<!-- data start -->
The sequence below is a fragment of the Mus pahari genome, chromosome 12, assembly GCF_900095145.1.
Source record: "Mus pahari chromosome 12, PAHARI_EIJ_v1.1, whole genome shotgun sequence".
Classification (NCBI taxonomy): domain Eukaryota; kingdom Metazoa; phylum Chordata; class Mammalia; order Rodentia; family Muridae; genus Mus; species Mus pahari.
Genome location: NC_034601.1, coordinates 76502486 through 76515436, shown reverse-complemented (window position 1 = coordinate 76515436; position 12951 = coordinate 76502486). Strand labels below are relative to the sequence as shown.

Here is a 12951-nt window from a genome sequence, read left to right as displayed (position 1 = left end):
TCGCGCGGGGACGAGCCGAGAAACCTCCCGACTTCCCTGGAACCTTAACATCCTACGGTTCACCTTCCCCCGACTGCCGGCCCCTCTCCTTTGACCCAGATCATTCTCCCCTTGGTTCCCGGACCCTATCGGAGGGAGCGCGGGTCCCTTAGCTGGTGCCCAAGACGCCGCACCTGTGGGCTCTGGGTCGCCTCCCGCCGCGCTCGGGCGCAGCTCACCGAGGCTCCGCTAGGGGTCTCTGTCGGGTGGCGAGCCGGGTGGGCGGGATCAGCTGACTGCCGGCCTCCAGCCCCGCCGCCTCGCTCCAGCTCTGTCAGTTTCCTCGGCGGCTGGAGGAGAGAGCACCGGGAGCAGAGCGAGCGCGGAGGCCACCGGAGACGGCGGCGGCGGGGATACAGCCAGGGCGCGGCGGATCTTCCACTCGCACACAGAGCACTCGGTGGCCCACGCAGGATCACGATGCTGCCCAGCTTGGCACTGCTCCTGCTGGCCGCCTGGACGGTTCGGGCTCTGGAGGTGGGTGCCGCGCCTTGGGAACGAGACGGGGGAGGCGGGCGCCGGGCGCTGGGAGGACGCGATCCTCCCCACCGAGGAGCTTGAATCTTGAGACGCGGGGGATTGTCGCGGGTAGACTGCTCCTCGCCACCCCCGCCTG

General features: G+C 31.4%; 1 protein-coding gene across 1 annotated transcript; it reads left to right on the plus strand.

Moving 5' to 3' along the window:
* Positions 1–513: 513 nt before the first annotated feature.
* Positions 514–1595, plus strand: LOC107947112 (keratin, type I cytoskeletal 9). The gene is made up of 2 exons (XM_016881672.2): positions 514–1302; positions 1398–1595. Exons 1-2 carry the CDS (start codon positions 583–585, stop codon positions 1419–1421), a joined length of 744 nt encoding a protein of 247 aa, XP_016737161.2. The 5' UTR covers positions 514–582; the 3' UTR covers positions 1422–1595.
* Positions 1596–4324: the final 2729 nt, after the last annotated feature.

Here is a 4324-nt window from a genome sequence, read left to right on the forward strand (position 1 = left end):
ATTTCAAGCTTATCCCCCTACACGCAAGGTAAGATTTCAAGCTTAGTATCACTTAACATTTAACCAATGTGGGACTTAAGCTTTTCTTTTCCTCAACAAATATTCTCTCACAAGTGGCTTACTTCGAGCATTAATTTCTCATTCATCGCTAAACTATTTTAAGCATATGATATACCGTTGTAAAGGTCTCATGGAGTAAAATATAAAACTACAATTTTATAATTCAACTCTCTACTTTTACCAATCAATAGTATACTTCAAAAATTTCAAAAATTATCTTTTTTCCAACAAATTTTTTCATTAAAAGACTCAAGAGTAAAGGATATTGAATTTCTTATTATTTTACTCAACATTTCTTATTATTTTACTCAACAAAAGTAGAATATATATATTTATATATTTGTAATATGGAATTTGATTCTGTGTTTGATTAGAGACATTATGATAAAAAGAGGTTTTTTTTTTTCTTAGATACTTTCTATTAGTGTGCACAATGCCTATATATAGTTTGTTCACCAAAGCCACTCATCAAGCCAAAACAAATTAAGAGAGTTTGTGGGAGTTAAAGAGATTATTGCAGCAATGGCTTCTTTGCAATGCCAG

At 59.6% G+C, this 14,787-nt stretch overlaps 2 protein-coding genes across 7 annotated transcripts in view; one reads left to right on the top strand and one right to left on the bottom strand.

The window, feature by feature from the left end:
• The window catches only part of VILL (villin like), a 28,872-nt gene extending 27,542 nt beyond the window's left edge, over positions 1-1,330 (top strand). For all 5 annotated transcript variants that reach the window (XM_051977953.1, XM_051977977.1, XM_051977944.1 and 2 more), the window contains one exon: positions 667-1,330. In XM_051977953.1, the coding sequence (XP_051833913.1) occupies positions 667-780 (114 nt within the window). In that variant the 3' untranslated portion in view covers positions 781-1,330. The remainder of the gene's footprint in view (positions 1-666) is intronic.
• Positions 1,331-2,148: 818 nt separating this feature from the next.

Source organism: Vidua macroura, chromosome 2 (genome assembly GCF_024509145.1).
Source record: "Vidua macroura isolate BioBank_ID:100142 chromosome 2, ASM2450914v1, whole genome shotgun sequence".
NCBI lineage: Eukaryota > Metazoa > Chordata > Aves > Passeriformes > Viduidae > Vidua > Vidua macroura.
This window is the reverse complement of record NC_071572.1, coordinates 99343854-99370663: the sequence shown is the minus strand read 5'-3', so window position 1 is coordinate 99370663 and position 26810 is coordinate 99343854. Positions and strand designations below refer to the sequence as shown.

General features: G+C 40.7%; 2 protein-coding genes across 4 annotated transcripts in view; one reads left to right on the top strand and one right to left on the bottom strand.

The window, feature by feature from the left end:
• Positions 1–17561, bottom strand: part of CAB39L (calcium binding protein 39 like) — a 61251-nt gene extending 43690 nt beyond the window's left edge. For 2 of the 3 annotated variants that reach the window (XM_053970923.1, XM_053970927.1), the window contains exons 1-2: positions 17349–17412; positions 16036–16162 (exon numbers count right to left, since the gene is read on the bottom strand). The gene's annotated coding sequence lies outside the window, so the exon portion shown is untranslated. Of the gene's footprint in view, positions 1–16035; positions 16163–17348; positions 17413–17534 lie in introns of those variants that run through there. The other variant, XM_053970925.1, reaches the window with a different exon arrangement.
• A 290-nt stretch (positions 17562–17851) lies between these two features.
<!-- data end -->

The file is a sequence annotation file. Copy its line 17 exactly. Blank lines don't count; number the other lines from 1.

• Positions 1,331-2,148: 818 nt separating this feature from the next.